Hebrews 7.1-3,15-17; Psalm 109; Mark 3.1-6
Melchizedek was the Priest-King of one of the tribes who lived in the land promised to Abraham by God; by tradition Melchizedek’s kingdom was centred on Jerusalem. After a battle with the forces of four Canaanite kings which Abraham won against all odds, an intimidated Melchizedek feasted Abraham’s ragtag forces on bread and wine, recognising that Abraham was now the strongest power in the land. [Genesis 14]
Melchizedek disappears from the story at that point, but he is referenced twice in the Scriptures: first, the Psalmist likens him to David, the king and (by implication) priest whose enemies God had defeated; second, the epistle to the Hebrews meditates on this odd figure as a type or foreshadowing of Jesus Christ. [Hebrews 5.1-10]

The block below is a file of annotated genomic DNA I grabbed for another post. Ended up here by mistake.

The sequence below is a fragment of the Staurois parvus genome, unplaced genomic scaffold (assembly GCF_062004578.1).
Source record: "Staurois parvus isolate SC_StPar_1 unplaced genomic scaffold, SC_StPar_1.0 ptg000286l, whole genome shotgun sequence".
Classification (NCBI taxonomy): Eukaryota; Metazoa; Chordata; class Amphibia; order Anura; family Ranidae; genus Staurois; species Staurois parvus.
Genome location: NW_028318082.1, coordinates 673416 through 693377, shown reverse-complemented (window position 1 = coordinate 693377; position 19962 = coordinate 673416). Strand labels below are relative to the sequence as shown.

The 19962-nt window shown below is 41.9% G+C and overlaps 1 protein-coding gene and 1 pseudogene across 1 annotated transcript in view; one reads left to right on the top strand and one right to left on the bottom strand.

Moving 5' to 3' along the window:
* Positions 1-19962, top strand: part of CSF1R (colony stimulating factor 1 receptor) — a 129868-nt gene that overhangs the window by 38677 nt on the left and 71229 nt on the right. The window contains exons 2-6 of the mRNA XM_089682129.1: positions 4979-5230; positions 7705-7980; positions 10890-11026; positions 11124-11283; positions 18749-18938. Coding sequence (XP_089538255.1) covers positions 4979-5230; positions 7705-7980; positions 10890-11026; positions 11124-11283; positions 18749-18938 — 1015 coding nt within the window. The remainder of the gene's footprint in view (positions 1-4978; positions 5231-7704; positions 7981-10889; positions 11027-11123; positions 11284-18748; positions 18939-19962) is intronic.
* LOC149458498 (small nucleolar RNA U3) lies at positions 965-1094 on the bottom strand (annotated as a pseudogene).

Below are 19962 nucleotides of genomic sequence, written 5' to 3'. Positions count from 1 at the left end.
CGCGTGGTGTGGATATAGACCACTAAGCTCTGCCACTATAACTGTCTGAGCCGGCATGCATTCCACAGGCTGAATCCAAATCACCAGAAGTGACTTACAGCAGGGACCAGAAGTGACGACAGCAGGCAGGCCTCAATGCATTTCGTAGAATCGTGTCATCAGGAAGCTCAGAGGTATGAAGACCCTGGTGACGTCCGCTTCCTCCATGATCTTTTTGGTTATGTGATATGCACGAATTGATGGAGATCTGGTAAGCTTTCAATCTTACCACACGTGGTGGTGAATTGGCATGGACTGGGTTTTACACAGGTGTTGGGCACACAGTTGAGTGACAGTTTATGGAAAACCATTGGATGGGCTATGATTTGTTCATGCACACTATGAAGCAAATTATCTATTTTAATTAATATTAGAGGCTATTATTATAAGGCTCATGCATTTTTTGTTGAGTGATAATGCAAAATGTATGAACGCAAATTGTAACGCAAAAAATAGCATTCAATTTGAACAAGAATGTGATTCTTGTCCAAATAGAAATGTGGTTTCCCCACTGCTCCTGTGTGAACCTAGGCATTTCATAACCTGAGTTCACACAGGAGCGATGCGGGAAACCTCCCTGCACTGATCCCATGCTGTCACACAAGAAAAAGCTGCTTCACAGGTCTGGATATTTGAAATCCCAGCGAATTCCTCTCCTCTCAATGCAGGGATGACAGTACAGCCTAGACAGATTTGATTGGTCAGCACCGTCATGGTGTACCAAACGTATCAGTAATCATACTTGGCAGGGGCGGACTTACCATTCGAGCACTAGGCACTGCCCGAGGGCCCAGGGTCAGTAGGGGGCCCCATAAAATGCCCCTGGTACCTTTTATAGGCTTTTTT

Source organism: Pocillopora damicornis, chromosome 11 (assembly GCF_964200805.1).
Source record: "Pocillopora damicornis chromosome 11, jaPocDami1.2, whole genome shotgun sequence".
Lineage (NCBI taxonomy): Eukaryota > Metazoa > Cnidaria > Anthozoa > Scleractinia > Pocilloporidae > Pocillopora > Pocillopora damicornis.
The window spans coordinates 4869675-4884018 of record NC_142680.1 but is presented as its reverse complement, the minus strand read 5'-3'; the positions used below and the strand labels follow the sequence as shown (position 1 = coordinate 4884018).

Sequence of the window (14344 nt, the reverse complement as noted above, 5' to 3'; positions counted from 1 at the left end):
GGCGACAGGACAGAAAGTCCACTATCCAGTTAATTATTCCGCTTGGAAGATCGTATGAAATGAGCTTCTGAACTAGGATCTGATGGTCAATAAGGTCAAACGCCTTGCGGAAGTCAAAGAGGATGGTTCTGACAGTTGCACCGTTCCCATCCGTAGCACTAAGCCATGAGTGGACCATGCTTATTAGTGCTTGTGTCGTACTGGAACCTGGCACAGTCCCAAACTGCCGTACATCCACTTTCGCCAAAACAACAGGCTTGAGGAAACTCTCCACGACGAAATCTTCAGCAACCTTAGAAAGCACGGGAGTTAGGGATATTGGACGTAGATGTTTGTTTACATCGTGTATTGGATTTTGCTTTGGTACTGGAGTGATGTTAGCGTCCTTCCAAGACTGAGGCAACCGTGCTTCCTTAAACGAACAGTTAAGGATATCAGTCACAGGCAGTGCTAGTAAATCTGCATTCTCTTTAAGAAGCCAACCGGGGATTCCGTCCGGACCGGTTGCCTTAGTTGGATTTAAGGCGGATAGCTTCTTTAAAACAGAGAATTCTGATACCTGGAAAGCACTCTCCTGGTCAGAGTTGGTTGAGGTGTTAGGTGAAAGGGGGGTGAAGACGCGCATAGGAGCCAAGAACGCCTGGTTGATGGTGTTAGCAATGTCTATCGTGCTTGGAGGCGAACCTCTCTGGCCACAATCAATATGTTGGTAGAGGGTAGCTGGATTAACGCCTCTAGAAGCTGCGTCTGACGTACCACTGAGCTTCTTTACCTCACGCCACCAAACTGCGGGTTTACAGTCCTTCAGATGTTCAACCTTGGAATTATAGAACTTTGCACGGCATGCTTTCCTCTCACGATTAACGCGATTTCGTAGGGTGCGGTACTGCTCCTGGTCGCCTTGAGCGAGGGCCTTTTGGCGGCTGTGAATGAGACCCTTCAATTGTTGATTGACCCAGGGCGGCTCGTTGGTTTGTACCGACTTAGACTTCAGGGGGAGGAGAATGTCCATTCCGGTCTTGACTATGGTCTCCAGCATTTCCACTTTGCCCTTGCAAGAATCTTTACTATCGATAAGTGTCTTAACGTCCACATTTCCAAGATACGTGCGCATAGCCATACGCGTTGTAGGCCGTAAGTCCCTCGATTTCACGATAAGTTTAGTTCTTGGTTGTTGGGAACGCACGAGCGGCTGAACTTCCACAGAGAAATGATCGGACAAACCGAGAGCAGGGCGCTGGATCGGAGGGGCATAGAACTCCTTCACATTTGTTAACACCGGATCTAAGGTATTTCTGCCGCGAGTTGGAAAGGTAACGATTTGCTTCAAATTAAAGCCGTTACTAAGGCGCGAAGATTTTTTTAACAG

For the author of Hebrews, Melchizedek is a good likeness to Jesus because he appears as if out of nowhere; Hebrews comments that Melchizedek had neither father nor mother nor any recognisable ancestry. [7.3] Like Melchizedek Jesus is even more remarkable than either Abraham or David. Jesus is a priest because the power of his indestructible life [7.16], a power which he conveys to his followers.